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Title:Design and evaluation of an automatic gear-shifting system for manual wheelchairs
Author(s):Daigle, Scott
Advisor(s):Philpott, Michael L.; Hsiao-Wecksler, Elizabeth T.; Sosnoff, Jacob J.
Department / Program:Mechanical Sci & Engineering
Discipline:Mechanical Engineering
Degree Granting Institution:University of Illinois at Urbana-Champaign
Wheel Chair
Shoulder Pain
Gear shift
Automatic Transmission
automatic gear-shifting system (AGS)
Automatic Gear-shift
Automatic Gear Shift
Rated Perceived Exertion
Rating of Perceived Exertion (RPE)
Abstract:Just like shifting gears on a bicycle, multiple gears on a manual wheelchair can make it easier to complete many tasks of daily living. We developed an automatic gear-shifting system (AGS) for manually propelled wheelchairs. The AGS has three speeds – first gear: for ascending slopes or traversing compliant surfaces, second gear: traditional direct-drive for everyday situations, and third gear: for improved ergonomics during fast propulsion. The AGS is packaged as an add-on set of two wheelchair wheels (each with its own 3-speed transmission connecting the hand rim and tire) and onboard electronics for gear shifting. A previous gear shifting design for manual wheelchairs (Magic Wheels, Magic Wheels, Inc.; Seattle, Washington), required the user to stop completely and manually shift gears, whereas the AGS can shift on the fly automatically. The Magic Wheels device was shown to significantly reduce the level of shoulder pain when used for long periods of time, so it is likely that the AGS can provide the same benefit but with increased usability. A prototype of the AGS was constructed and tested over the course of a year. Although many mechanical and electrical components experienced a number of issues, each was analyzed and redesigned. At the very least, clear guidelines were provided for future development. Additionally, a study was done to evaluate the AGS’s usability by assessing user perception of the AGS ability to reduce the effort of propelling a wheelchair. This study also documented changes in wheelchair propulsion metrics including task completion time, number of pushes, and push frequency. Eleven fulltime manual wheelchair users (ages 34 ± 14 years) were recruited to compare the AGS to a traditional direct-drive configuration and rate their level of perceived exertion while completing 10 tasks of daily living. Nine participants perceived the AGS as easier for at least one task of daily living, and four participants rated the AGS as easier to use for more than half of the tasks. Subjects perceived a significant advantage when traversing up a steep slope and crossing an uneven doorway threshold. Interestingly, subjects with less trunk control (higher spinal cord injuries) consistently rated the AGS configuration more favorable than subjects with more trunk control. Although the low gear increased the time and number of pushes to complete a task, the AGS did not increase the push frequency of wheelchair propulsion which suggests that the design encourages optimal propulsion strategies. Gear-shifting may be an effective option for making wheelchair propulsion easier, especially for individuals with reduced trunk function.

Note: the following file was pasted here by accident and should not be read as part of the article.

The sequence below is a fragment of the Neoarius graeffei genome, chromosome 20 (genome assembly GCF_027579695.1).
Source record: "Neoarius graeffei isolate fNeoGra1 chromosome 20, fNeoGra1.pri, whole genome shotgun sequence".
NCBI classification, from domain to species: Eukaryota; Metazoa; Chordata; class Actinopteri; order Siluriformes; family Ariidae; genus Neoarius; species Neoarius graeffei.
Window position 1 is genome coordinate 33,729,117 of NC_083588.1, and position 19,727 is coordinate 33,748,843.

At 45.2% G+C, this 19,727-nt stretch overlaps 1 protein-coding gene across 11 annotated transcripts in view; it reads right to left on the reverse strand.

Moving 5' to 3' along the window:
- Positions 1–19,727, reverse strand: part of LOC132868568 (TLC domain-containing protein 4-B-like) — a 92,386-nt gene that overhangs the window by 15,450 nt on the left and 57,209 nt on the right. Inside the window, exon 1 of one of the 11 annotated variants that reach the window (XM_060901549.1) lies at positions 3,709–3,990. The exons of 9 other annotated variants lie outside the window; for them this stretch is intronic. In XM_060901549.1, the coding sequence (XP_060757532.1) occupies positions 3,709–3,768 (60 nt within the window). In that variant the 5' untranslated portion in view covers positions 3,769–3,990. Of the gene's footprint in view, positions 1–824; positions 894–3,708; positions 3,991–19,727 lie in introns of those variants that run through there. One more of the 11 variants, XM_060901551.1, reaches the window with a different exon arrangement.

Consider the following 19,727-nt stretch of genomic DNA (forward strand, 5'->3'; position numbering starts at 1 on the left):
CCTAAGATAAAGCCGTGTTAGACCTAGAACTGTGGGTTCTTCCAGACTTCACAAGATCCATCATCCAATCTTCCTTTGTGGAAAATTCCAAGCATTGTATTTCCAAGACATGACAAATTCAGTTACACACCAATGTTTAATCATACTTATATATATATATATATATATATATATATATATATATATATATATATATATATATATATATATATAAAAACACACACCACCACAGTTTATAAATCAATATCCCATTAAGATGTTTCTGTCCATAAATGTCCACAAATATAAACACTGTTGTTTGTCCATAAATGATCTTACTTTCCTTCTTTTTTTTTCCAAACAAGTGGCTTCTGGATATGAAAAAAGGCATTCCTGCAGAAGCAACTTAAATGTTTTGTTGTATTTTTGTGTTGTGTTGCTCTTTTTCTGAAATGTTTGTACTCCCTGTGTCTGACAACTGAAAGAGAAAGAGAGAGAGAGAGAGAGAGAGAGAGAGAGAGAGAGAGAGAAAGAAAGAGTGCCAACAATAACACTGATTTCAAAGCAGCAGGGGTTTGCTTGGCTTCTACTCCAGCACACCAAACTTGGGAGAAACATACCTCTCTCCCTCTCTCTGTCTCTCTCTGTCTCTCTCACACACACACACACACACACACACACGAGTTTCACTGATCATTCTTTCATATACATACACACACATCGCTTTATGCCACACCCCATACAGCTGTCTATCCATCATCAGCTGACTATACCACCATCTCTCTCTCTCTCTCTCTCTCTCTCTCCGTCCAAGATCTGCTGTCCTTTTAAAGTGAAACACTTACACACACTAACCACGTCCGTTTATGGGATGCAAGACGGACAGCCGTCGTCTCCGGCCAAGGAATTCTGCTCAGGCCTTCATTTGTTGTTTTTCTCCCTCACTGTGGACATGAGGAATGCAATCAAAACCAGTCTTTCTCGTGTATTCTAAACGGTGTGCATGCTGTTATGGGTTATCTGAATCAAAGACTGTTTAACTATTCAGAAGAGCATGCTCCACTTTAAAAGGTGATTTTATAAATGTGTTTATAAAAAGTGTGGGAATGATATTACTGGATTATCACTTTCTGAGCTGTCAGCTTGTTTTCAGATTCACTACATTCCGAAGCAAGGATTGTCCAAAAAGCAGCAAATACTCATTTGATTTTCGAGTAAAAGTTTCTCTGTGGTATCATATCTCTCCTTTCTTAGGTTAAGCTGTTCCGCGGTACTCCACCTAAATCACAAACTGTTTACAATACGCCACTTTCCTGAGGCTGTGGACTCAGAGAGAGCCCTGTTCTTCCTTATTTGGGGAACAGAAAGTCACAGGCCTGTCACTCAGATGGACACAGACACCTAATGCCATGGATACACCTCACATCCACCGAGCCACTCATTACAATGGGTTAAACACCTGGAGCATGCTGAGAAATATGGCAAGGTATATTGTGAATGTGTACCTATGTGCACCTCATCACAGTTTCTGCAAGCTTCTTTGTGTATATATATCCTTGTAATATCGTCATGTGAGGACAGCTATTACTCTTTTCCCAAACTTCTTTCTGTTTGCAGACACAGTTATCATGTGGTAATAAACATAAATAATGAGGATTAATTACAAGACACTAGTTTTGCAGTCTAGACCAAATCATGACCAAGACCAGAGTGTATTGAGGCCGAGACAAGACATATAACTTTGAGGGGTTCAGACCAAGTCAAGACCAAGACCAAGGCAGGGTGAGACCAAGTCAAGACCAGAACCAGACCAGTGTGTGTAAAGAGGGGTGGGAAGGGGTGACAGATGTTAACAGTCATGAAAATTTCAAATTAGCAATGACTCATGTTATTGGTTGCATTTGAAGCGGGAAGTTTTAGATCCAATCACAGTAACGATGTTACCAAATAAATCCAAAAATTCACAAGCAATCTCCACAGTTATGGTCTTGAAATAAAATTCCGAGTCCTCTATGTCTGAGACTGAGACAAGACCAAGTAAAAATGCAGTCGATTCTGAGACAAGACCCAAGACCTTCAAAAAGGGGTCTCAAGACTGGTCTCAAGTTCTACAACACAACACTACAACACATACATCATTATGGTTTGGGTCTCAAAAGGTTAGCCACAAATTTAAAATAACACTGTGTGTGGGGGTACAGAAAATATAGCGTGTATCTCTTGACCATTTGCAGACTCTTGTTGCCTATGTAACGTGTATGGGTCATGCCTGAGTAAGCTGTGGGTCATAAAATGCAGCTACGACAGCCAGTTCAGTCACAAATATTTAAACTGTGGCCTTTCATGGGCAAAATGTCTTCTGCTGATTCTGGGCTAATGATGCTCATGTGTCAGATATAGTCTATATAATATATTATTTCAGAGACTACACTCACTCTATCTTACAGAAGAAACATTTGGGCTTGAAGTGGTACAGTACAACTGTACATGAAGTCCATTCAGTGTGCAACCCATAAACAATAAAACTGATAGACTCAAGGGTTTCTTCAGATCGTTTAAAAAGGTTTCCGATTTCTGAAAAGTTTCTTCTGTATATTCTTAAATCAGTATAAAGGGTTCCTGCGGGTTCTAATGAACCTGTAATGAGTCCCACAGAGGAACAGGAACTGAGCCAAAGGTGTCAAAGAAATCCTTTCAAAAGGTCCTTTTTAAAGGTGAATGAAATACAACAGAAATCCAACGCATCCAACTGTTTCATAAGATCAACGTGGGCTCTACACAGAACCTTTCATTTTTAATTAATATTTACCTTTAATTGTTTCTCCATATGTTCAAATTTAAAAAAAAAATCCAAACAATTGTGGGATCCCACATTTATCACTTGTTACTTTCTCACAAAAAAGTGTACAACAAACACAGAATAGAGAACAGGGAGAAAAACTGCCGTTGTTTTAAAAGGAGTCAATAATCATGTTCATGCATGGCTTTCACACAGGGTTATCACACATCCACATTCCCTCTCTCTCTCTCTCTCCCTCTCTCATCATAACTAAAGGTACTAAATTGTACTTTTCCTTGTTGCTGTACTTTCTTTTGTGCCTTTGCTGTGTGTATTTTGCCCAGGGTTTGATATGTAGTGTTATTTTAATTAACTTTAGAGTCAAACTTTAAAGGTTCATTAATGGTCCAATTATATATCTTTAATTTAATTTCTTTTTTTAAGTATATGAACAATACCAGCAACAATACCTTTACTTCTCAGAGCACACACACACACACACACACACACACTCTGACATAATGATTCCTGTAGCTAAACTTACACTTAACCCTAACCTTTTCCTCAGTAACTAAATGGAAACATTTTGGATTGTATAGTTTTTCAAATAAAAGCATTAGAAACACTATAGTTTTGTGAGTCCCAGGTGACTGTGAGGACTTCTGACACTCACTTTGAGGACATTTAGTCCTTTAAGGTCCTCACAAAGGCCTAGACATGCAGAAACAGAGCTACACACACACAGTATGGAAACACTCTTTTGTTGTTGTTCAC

Issue Date:2012-02-01
Rights Information:Copyright 2011 Scott Daigle
Date Available in IDEALS:2012-02-01
Date Deposited:2011-12

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